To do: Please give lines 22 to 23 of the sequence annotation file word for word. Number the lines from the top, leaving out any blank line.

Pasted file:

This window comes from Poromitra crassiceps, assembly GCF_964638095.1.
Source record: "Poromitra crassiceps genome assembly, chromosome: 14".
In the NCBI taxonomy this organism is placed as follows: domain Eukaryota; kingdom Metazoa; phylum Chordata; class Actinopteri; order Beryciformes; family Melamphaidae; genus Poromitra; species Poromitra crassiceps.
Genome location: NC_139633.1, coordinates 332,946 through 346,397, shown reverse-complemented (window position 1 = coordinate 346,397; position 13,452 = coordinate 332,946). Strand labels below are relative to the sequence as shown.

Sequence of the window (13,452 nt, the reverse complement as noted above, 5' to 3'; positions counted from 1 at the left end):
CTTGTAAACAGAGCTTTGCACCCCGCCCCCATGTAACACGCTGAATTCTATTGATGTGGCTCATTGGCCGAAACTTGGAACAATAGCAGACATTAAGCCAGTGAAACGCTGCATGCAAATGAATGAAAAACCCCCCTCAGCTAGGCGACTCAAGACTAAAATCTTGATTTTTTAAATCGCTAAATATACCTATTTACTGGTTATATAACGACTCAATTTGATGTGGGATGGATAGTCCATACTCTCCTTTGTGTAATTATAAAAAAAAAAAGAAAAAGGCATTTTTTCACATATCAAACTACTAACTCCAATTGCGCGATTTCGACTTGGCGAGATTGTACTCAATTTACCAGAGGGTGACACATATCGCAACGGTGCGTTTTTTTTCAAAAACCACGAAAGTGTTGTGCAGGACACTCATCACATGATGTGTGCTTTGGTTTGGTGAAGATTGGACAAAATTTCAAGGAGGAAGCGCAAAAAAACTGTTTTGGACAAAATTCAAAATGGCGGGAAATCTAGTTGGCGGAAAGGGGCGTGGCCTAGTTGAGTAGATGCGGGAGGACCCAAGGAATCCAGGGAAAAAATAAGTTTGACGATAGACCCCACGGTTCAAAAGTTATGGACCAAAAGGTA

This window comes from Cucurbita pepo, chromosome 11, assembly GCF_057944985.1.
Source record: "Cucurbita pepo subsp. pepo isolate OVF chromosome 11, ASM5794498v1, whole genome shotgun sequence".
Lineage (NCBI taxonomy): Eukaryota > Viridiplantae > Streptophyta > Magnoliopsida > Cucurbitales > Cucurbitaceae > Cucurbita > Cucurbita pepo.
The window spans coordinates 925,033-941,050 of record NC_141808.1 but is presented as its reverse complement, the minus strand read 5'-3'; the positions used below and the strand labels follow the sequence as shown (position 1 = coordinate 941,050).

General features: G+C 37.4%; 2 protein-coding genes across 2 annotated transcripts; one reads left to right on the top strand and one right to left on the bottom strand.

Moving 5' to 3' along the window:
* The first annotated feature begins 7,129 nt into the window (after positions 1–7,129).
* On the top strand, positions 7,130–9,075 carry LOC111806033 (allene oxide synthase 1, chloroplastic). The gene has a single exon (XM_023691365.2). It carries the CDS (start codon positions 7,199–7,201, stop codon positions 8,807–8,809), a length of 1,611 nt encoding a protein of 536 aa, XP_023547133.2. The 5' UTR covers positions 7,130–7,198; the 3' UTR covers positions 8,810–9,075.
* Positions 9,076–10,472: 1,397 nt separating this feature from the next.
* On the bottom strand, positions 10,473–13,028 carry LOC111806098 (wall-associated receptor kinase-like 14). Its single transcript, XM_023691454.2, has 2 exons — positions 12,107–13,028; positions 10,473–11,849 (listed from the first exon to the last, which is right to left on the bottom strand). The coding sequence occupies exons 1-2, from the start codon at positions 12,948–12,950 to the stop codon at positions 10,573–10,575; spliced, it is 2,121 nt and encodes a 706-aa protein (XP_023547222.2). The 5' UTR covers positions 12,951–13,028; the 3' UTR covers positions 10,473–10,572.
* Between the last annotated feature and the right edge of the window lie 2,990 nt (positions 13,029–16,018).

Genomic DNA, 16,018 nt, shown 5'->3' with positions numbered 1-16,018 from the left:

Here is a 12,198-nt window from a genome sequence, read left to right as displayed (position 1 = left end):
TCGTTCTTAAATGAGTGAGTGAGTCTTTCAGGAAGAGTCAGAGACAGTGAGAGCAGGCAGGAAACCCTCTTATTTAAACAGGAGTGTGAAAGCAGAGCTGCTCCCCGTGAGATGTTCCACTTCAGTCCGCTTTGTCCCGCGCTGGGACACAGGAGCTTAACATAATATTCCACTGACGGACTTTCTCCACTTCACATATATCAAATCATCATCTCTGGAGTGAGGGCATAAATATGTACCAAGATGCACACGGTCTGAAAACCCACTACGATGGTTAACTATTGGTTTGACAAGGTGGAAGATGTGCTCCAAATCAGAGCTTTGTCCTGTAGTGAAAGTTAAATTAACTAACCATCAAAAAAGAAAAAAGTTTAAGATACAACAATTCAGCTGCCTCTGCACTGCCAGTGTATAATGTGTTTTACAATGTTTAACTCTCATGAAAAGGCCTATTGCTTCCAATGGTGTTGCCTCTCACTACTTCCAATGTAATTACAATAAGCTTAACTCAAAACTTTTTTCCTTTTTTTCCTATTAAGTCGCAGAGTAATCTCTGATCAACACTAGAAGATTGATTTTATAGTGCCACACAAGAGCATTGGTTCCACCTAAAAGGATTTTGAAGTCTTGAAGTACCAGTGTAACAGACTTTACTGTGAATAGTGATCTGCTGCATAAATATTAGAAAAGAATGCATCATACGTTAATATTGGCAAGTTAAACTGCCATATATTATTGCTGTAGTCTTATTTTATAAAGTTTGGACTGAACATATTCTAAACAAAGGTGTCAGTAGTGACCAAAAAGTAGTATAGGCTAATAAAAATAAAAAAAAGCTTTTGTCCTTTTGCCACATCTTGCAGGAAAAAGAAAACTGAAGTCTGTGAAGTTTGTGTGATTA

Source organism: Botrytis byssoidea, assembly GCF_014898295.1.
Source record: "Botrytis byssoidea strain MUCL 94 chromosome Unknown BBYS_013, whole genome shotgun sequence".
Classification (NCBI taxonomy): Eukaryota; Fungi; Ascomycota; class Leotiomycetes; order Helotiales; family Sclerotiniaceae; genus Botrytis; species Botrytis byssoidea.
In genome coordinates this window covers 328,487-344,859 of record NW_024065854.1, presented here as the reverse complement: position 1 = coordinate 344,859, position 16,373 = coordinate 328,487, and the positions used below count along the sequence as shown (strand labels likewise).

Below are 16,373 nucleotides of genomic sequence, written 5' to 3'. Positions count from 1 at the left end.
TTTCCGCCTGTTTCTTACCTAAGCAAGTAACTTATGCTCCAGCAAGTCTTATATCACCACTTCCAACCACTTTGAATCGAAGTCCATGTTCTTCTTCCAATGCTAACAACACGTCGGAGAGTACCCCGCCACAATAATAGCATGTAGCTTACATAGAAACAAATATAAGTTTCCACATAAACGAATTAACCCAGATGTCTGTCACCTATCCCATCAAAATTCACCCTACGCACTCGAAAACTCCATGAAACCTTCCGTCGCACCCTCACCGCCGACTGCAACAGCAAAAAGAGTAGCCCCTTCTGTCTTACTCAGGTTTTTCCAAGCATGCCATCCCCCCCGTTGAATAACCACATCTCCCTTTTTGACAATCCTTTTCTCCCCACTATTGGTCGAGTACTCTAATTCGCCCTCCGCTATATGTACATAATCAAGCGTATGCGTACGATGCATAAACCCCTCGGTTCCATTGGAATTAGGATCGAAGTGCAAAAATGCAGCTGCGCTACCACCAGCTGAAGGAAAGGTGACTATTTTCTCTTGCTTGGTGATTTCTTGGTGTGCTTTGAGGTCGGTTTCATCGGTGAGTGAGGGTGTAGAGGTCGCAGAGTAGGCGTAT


Source record: "Botrytis byssoidea strain MUCL 94 chromosome Unknown BBYS_013, whole genome shotgun sequence".
Classification (NCBI taxonomy): Eukaryota; Fungi; Ascomycota; class Leotiomycetes; order Helotiales; family Sclerotiniaceae; genus Botrytis; species Botrytis byssoidea.